The Union Cabinet is reported to have decided to introduce in Parliament amendments to the anti-defection provisions of the Tenth Schedule.
The provisions of the Tenth Schedule essentially disqualify a member elected on a party symbol if he voluntarily gives up membership of that party, or if he votes, or abstains from voting in the legislature contrary to any direction ('whip') issued by his party. But, if one-third of the members or more stray from the party line, and claim that the legislature party has split, and they constitute a new group, then disqualification does not apply. The presiding officer of the house concerned is the final authority to determine disqualification. All disqualification proceedings are deemed to be proceedings of the legislature under Articles 122 and 212, and therefore no court shall have any jurisdiction in respect of such matters.
However, anti-defection provisions failed to prevent defections. The only novel feature now is that individual defections invite disqualification, while collective defection is perfectly legitimate and is amply rewarded! As a result splits are engineered, and constitutional coups are planned with meticulous precision, and careful conspiracy. Several parties 'split' even in Parliament, and as the JMM case testifies, the defecting members benefited immensely.
The 1997 case of defections from BSP in UP proved how partisan speakers could actually create new arithmetic while applying anti-defection provisions! Twelve of the 69 legislators of BSP violated party whip, and in a perverse order, speaker Kesari Nath Triapthi refused to disqualify them, though they clearly constituted less than a third of the legislature party. The matter went to courts, and died a natural death as their lordships could not come to conclusion before the expiry of the term of the house on the weighty issue of what number constituted a third of 69! Recently in January 2003, the roles are reversed, and Mayavathi engineered defection of 8 MLAs in the 23 member congress legislature party, and the same speaker Kesari Nath Tripathi recognized them as a separate party instead of disqualifying them!
There is however one major unitended consequence of anti-defection provisions. The intention was to prevent change of power in gross violation of popular mandate. But in effect, violation of party whip on any vote attracts disqualification. Party legislators who may honestly differ on a piece of legislation are now forced to submit to the will of the leadership. The ill-conceived legislation on Muslim women's maintenance after the supreme court verdict in Shah Bano case is one sad example. If the congress MPs had freedom of choice, that Bill would never have become law. That folly, and the resultant outcry forced Rajiv Gandhi to overcompensate to appease the enraged public. Unlocking the gates of the disputed structure in Ayodhya, the silanyas under the watchful eye of Buta Singh, the then Home Minister, and the launch of Rajiv's 1989 election campaign from Ayodhya with the promise of Ramraj – all these followed. The rest is histotry. An even more shameful episode is the direction issued by congress party to its MPs not to vote on the impeachment proceedings against Justice Ramaswamy in 1991. Consequently, judicial accountability collapsed, and eventually power of appointment of judges has been usurped by the judiciary!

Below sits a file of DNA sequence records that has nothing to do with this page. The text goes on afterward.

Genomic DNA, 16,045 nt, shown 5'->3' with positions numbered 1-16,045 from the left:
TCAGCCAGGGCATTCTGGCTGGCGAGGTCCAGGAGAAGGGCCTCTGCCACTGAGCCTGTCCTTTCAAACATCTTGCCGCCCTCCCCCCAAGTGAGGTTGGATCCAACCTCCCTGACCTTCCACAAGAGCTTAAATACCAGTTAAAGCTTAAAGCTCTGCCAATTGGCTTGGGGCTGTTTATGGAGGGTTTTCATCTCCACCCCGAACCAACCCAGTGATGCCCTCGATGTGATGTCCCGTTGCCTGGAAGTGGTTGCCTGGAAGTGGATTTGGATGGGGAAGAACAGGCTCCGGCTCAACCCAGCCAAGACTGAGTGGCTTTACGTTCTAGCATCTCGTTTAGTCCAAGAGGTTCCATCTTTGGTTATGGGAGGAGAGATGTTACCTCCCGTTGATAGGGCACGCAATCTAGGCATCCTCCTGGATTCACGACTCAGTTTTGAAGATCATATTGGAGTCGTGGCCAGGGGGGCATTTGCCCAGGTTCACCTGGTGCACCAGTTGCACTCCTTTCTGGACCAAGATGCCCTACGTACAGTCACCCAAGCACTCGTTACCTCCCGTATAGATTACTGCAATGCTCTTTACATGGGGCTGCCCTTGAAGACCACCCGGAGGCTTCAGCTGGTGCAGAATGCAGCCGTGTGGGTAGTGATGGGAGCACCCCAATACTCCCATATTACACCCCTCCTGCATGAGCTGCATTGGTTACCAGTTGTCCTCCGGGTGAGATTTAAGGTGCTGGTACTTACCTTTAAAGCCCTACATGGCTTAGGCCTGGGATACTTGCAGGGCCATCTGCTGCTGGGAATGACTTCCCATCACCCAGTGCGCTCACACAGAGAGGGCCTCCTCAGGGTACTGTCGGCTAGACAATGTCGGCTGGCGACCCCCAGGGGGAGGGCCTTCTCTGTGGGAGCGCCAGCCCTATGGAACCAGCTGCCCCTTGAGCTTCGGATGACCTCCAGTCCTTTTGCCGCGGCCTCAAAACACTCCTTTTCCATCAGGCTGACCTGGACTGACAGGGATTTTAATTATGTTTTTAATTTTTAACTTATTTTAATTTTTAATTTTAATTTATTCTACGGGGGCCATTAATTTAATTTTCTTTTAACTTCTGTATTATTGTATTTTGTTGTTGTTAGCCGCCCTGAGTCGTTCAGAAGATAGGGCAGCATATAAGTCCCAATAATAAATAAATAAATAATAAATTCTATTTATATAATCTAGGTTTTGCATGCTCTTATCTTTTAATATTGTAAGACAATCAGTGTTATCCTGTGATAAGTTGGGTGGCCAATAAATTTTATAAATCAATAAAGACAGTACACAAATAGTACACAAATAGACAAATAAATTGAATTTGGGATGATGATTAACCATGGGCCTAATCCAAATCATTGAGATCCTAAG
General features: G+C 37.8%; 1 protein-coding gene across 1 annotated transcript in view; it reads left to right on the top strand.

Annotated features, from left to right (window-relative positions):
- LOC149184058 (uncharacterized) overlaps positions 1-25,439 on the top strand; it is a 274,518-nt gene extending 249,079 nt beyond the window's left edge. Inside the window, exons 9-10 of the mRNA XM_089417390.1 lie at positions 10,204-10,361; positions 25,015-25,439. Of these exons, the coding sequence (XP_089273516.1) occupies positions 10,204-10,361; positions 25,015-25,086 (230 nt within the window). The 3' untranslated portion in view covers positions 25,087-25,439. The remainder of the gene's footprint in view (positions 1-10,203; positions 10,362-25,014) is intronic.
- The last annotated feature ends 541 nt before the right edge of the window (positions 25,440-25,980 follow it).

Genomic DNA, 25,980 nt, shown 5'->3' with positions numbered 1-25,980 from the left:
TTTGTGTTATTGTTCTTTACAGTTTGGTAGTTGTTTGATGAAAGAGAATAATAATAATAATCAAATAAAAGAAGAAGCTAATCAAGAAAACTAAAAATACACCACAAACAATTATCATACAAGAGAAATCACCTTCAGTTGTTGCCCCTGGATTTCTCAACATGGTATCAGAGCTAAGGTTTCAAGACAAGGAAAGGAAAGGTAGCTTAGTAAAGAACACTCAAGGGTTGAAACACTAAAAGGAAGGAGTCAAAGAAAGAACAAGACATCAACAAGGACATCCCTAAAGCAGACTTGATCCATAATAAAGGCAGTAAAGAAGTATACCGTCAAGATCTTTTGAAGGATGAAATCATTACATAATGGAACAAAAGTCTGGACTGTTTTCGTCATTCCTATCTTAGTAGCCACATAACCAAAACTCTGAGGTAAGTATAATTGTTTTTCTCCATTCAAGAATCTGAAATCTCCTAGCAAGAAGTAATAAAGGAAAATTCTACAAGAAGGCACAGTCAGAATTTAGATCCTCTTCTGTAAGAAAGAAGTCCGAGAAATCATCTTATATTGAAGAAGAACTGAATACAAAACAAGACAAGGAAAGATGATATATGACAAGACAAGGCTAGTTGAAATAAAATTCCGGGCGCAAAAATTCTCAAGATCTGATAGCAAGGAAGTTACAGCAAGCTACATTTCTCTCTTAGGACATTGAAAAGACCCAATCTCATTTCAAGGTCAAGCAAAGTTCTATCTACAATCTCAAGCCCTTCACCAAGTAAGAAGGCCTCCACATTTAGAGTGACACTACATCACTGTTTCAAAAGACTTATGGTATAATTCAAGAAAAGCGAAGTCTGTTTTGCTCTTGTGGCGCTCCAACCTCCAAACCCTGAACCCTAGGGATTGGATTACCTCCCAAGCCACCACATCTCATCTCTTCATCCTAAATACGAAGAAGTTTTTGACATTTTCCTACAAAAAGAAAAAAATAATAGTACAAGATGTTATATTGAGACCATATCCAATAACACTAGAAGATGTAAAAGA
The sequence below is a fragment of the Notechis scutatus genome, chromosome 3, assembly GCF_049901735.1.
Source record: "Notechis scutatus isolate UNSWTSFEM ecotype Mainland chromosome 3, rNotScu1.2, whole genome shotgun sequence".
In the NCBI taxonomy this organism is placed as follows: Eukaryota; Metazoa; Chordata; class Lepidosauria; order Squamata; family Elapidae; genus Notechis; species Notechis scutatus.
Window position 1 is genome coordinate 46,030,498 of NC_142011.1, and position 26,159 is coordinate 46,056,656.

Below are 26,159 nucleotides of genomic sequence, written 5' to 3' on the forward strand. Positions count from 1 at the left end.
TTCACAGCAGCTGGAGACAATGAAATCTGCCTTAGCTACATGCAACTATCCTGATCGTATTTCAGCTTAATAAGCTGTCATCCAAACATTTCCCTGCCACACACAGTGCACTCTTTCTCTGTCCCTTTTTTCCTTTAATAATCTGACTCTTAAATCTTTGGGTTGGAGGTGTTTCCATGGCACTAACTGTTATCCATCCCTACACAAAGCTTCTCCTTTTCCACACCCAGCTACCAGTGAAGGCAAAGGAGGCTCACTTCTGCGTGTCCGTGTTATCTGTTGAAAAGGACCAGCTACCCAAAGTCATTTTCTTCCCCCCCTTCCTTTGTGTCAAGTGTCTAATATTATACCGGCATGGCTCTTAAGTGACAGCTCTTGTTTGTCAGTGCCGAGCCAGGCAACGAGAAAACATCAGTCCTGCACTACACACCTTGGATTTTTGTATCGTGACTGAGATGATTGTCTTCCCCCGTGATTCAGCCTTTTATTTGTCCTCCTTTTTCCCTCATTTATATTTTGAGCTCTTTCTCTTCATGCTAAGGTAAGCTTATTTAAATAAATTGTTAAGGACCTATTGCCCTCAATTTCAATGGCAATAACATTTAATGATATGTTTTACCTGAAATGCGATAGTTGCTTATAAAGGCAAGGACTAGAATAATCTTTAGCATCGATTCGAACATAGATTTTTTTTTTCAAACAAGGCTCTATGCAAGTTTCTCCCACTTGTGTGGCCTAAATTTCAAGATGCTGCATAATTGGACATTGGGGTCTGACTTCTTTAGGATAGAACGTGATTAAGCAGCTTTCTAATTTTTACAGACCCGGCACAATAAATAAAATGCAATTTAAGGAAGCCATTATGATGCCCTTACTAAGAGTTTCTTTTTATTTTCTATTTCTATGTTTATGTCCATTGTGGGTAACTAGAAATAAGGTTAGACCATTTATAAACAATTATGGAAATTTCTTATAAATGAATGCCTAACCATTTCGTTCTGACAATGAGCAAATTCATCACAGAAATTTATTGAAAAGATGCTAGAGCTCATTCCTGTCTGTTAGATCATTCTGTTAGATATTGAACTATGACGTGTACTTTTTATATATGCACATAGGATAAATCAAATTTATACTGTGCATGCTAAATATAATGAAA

Now that the cabinet decided to amend the anti-defection provisions, the opportunity must be utilised to remove these distortions. While defection by one or many should incur disqualification, three safeguards are needed to ensure healthy parliamentary debate, and curtail autocratic tendencies of party bosses.
First, party whip, and disqualification for violation must apply only for a vote affecting the survival of government – money bills, and confidence or no-confidence motions. On all other issues, members should have freedom of vote. Second, there should be recognition of legitimate splits in a party. If party bosses are utterly autocratic, or if their policies are blatantly unconstitutional, then the members must have an opportunity to rebel, and even split the party. On such occasions, the split should first take place in the party fora in a transparent and public manner after a statutory notice of, say at least a month, and after the members or delegates are allowed a free vote. A resultant split in the legislature wing should be recognized irrespective of the proportion the splitting members constitute. Third, past evidence clearly suggests that a partisan presiding officer loyal to the government cannot be trusted with the power to decide on disqualification. That power rightfully belongs to the Election Commission. Parties would do well to act with foresight and make the EC the final authority on all such matters.
If these safeguards are incorporated, the new amendment will be a huge step forward in eliminating horse-trading and promoting clean politics. But without such checks against autocratic party bosses, the proposed amendment will further enslave legislators. Then there will be no need for legislative debates at all. Party bosses can sit together like tribal chiefs – a la Loya Jirga- and decide the nation's fate by simple arithmetic addition without debate! The nation can be spared of much expense and needless theatrics.